Chronicling Bygone Days

The year 2019 commemorates the 150th anniversary of our township. On March 2, 1869, the 22nd Governor of the State of New Jersey, Theodore Fitz Randolph, approved Chapter 72 of the Laws of 1869. This law was “An Act to create from the Township of South Amboy, in the Country of Middlesex, a new township, to be called the Township of Madison.”

Thus, the history of our town begins and our separation from South Amboy Township is finalized. The Matawan Journal newspaper will begin publishing six months later, and record the local area history of not only Matawan, but also Madison Township.

The first meeting of the new township council took place at the Cheesequake Inn on the site, now occupied by the Pine Tavern in what was then known as the Jacksonville area. Inn owner Robert L. Skillman was then reimbursed $6 for that day’s expenses $9 for dinners and suppers of judges and for the new clerk of Madison Township.

In 1964, The Madison Township Historical Society was incorporated and the town’s historical society begins and continues to serve the Old Bridge Township community today. The local Madison-American newspaper issue of March 1, 1969, which was published out of Laurence Harbor, reported on the centennial celebration events. Madison Township Day was part of the centennial celebrations that were held in 1969. Events included a skit by the local councilmen reenacting the first meeting of the township council on March 2, 1869. It was presented at a free square dance held at Saint Bernadette Church in Madison Park.

The paper also reported that Madison Township Historical Society members Alva Martin and Marion Smith-Lambertson were the emblem design winners for their new municipal seal for the Centennial slogan of “Madison Township – A Glorious Future – A Historical Past.”

Other events held during town’s centennial celebration were a parade, queen contest and Madison Township Day at Freehold Race Track. The deed to the town’s only U.S. National Historic Place, the Cedar Grove School, will be given to the Madison Historical Society from the Board of Education to mark this momentous event. The town later changed its name to Old Bridge Township due to a public referendum held in 1975. But at its core, it will always be Madison Township, the town that was originally named to honor President James Madison.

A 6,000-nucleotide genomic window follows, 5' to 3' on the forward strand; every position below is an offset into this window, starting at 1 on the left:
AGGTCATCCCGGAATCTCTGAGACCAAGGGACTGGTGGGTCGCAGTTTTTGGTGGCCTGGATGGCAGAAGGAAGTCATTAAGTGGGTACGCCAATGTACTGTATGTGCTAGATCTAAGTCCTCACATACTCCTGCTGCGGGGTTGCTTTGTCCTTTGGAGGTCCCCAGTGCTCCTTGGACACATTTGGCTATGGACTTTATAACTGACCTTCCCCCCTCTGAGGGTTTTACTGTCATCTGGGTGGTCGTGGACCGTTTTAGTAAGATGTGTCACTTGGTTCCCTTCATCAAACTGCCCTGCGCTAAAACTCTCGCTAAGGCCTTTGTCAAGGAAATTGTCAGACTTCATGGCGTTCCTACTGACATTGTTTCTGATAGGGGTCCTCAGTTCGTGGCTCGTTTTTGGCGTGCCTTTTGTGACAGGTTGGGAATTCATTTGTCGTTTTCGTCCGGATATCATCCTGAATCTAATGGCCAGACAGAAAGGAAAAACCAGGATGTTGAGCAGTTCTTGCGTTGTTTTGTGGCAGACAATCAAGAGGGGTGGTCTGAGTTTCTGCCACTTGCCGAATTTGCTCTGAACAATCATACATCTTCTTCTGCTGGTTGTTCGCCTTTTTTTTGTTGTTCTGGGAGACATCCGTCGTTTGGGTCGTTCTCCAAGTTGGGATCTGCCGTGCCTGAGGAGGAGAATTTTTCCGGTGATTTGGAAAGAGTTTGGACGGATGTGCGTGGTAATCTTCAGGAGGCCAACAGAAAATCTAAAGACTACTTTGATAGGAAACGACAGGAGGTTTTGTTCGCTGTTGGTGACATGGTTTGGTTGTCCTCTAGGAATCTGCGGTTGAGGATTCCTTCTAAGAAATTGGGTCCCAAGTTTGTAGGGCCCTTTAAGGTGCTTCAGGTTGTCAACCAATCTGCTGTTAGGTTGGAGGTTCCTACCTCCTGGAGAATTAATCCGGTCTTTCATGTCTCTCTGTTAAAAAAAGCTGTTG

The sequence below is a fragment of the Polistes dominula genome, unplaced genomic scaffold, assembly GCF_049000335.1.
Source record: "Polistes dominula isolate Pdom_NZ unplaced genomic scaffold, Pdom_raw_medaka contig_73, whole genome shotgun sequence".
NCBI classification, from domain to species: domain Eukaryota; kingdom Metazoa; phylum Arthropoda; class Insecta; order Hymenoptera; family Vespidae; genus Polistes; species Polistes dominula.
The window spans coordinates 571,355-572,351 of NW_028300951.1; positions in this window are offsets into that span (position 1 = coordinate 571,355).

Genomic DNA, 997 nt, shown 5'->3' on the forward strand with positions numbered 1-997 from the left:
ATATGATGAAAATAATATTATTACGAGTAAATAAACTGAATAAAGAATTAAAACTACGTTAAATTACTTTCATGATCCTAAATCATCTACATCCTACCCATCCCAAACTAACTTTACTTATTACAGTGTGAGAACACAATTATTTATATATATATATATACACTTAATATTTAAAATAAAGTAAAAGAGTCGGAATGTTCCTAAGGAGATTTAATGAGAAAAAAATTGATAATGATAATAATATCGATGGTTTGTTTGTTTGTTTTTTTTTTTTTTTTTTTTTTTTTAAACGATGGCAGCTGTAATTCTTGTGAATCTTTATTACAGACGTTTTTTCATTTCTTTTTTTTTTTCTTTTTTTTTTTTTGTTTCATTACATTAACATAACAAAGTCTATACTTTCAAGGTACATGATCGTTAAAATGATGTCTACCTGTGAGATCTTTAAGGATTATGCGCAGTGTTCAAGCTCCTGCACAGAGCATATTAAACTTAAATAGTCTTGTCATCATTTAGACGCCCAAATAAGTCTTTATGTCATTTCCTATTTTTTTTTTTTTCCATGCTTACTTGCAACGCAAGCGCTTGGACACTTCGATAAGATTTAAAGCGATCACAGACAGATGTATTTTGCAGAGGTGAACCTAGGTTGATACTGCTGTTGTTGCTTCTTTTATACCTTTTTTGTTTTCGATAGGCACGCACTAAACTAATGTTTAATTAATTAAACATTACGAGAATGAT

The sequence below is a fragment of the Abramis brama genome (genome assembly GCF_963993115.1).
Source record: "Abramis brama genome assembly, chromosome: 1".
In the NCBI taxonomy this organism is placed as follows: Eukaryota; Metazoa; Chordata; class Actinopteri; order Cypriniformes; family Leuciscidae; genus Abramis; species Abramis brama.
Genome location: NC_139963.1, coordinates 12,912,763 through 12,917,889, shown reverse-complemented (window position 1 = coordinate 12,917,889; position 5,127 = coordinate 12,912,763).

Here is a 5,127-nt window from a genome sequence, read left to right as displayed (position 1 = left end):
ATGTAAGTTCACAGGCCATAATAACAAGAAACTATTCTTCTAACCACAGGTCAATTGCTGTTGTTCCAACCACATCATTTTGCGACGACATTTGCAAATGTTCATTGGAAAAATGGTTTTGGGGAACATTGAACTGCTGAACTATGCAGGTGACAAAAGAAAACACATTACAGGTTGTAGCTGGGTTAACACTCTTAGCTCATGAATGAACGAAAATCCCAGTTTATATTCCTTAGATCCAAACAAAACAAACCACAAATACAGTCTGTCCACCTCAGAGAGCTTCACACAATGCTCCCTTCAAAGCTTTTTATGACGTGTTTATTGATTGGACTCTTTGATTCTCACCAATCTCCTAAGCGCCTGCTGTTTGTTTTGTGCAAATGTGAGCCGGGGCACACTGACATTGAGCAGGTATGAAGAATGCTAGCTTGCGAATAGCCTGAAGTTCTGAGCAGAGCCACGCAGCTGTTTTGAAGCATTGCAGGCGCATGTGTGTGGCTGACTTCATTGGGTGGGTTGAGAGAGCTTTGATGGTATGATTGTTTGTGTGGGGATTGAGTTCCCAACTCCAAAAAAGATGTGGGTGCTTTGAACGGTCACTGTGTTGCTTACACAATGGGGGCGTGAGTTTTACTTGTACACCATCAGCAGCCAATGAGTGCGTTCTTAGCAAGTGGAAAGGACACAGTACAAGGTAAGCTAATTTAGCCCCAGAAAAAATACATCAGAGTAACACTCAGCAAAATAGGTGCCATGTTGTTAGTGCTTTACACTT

Deep historic roots

Madison Township’s name changed to Old Bridge Township in 1976, but the history of the Township dates back some 300 years.

Madison Township was once part of the extensive Township of South Amboy and, earlier, part of the South Ward of Perth Amboy Township. South Amboy Township was established in 1685 as one of the largest governing bodies of its kind as part of the British Colony of East Jersey. One hundred fifty years later, South Amboy Township began to break up into smaller townships – Monroe in 1838, Madison in 1869 and Sayreville in 1876.

This area was settled by the English, Scotch, French Huguenot and a few Irish and Dutch settlers. Most early landowners were property speculators and bought the land for quick resale and profit. The many mill streams within the town’s boundaries were used to great advantage as soon as the first pioneers settled.

The early discoveries of the fine stoneware clay along the banks of the Cheesequake Creek opened up the clay industry for both Middlesex County and the state.

The beach front on the Raritan Bay, from Cheesequake Creek to Whale Creek, was patrolled by the 2nd Regiment Middlesex County during the American Revolution. Because our extensive frontier faced the British, a constant guard and communications system was set up for the duration of the war.

Thus, the Old Bridge Township area had a vastly different development and population than the rest of Middlesex County. Its isolation by the great Raritan River, its poor soil conditions and its use and abuse by proprietors, give this area a unique history.

The Thomas Warne Museum, home of the Madison-Old Bridge Township Historical Society, is open to the public free of charge, Saturday and Sunday from noon to 4 p.m., and Monday through Friday by appointment only. School trips and group tours are welcome by reservation. The museum also maintains a library of local genealogical and historical records for those researching their family connections.

For more information, call the museum at (732) 566‑2108 or visit www.thomas-warne-museum.com.